"In a word, have you never loved?" said Rudolph, looking steadfastly at Miss Dimpleton, to read the truth in her tell-tale face. "Loved! have I not loved M. Giraudeau, M. Cabrion, M. Germain, and you?" "And did you love them the same as you love me neither more nor less?"

"Oh, I cannot tell you that, exactly less, perhaps; for I had to habituate myself to the squint of M. Giraudeau, to the red beard and disagreeable jests of M. Cabrion, and the melancholy of M. Germain, for he was so very sad, poor young man: while you, on the contrary, pleased me instantly." "You will not feel angry, neighbor, if I speak to you as a friend?"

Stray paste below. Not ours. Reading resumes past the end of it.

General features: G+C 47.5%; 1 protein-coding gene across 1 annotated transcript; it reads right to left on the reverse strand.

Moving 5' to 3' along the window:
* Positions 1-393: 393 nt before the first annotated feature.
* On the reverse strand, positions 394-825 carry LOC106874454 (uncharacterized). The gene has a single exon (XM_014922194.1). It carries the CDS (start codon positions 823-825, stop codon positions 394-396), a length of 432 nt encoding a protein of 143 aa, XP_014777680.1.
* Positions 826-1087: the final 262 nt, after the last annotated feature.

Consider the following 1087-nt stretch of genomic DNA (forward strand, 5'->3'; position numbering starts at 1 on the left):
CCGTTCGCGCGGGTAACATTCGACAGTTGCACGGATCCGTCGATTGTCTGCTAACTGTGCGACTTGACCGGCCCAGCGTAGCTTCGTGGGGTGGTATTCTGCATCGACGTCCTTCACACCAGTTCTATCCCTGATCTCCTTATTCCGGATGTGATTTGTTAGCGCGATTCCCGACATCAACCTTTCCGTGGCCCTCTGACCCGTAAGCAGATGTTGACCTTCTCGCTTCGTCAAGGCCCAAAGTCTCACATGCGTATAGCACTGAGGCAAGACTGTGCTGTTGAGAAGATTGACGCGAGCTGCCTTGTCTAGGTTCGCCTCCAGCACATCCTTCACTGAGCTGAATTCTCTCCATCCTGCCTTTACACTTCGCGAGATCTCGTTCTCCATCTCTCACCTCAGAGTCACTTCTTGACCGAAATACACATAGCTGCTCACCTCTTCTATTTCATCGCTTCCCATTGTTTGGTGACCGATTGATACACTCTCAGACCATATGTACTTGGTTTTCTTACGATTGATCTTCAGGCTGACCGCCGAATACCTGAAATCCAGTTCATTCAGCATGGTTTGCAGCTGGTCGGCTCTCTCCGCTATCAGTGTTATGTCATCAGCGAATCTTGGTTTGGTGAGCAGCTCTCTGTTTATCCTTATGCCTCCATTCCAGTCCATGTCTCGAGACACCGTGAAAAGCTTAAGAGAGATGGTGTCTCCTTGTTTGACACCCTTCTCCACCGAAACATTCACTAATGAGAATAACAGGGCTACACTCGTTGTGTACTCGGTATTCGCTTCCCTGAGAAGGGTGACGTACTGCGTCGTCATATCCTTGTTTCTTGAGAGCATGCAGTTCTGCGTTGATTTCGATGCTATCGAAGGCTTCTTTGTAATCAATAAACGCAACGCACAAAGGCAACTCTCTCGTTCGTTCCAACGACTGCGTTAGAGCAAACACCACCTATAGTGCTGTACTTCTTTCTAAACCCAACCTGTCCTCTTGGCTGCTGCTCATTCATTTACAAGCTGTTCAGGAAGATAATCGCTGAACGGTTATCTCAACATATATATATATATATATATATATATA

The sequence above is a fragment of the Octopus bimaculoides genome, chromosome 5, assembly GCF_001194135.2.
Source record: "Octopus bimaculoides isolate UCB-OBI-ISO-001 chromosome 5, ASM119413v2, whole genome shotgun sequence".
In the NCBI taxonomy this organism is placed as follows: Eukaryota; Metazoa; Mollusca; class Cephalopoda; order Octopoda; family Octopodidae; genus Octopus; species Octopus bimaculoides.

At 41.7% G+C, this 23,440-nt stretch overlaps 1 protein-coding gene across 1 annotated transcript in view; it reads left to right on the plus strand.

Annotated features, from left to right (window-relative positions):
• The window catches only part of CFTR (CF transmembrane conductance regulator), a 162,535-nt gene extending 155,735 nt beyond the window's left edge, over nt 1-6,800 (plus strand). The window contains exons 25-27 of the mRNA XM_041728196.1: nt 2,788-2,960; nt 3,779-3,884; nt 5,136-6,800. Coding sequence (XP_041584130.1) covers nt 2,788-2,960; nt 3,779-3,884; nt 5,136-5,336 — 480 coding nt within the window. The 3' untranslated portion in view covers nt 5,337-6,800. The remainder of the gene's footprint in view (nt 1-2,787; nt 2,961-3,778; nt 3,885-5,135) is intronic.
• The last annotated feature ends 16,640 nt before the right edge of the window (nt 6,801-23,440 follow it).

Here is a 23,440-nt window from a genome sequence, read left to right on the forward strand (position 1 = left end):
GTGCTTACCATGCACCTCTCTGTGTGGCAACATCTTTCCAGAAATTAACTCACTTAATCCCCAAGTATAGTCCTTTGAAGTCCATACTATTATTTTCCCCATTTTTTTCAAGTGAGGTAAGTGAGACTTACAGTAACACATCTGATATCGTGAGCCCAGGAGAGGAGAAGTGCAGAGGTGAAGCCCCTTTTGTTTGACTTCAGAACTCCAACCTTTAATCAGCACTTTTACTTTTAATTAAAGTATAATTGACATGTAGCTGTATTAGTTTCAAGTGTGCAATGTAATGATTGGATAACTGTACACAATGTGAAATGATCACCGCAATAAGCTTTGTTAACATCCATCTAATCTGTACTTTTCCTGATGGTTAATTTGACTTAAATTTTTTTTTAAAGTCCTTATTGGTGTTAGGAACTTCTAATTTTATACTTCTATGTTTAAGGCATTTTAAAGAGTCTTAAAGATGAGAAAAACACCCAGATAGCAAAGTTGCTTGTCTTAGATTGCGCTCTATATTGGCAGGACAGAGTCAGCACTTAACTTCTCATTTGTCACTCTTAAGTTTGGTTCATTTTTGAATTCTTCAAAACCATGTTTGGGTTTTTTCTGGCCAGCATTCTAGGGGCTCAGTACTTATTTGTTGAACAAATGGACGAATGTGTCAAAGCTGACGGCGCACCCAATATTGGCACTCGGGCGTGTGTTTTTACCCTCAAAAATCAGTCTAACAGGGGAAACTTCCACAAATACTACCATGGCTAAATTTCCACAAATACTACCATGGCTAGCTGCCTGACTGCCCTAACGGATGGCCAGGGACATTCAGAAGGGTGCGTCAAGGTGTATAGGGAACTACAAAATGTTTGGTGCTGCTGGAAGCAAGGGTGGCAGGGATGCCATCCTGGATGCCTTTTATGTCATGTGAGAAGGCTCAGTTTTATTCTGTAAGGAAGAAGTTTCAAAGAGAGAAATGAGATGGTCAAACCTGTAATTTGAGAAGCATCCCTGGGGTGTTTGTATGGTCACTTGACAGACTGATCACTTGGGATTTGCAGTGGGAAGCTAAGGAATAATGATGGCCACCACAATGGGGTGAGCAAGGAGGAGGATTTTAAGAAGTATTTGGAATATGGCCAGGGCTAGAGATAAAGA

Sometimes the frankness of the grisette, and the remembrance of the large bolt, made him almost believe that she loved her neighbors merely as brothers or companions, and that Mrs. Pipelet had caluminated her; then again he smiled at his credulity, in thinking it probable that a girl so young, so pretty, so solitary, should have escaped the seductions of Giraudeau, Cabrion, and Germain.

M. Cabrion did, but then it was red, like his long beard, and I do not like those great beards; besides, he made himself so ridiculously conspicuous in the streets, and teased poor M. Pipelet so much. Now, M. Giraudeau, who was my neighbor before M. Cabrion, dressed well, and altogether had a very good appearance, but he squinted.